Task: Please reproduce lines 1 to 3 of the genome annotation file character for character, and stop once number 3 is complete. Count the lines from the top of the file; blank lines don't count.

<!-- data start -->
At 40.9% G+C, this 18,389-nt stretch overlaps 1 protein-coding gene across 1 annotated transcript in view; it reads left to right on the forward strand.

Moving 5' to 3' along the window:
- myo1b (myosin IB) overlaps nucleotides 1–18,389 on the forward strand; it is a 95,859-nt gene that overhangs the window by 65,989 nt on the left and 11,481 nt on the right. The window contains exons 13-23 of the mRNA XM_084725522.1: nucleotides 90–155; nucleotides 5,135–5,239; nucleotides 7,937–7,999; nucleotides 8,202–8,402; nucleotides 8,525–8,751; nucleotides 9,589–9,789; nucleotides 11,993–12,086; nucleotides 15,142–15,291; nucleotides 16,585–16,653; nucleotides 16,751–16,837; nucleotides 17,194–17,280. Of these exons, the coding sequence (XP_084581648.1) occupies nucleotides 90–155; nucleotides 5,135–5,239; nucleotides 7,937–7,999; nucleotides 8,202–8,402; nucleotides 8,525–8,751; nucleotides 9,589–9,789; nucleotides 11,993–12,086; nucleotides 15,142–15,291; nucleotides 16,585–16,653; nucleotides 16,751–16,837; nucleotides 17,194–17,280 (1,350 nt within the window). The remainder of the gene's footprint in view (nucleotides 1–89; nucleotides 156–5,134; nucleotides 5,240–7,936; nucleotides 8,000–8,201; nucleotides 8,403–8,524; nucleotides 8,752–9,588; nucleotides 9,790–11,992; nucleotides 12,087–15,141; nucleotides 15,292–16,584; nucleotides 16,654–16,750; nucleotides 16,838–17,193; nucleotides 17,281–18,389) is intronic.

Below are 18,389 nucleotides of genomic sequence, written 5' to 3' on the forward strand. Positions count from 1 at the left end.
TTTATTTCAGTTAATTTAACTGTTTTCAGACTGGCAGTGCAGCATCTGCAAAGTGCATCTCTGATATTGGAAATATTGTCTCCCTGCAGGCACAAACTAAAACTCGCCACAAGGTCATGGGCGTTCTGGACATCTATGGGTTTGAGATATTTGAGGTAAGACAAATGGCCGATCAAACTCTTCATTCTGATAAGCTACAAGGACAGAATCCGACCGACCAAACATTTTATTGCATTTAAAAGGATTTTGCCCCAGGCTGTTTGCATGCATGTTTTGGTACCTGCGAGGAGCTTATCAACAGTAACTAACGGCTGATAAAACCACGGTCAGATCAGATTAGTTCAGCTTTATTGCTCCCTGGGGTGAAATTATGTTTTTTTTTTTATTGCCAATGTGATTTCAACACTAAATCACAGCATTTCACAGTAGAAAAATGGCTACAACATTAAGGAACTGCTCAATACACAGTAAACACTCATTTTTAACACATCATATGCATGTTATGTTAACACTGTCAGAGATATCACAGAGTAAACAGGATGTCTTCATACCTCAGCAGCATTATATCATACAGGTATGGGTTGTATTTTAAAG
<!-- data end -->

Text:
At 40.9% G+C, this 18,389-nt stretch overlaps 1 protein-coding gene across 1 annotated transcript in view; it reads left to right on the forward strand.

Moving 5' to 3' along the window:
- myo1b (myosin IB) overlaps nucleotides 1–18,389 on the forward strand; it is a 95,859-nt gene that overhangs the window by 65,989 nt on the left and 11,481 nt on the right. The window contains exons 13-23 of the mRNA XM_084725522.1: nucleotides 90–155; nucleotides 5,135–5,239; nucleotides 7,937–7,999; nucleotides 8,202–8,402; nucleotides 8,525–8,751; nucleotides 9,589–9,789; nucleotides 11,993–12,086; nucleotides 15,142–15,291; nucleotides 16,585–16,653; nucleotides 16,751–16,837; nucleotides 17,194–17,280. Of these exons, the coding sequence (XP_084581648.1) occupies nucleotides 90–155; nucleotides 5,135–5,239; nucleotides 7,937–7,999; nucleotides 8,202–8,402; nucleotides 8,525–8,751; nucleotides 9,589–9,789; nucleotides 11,993–12,086; nucleotides 15,142–15,291; nucleotides 16,585–16,653; nucleotides 16,751–16,837; nucleotides 17,194–17,280 (1,350 nt within the window). The remainder of the gene's footprint in view (nucleotides 1–89; nucleotides 156–5,134; nucleotides 5,240–7,936; nucleotides 8,000–8,201; nucleotides 8,403–8,524; nucleotides 8,752–9,588; nucleotides 9,790–11,992; nucleotides 12,087–15,141; nucleotides 15,292–16,584; nucleotides 16,654–16,750; nucleotides 16,838–17,193; nucleotides 17,281–18,389) is intronic.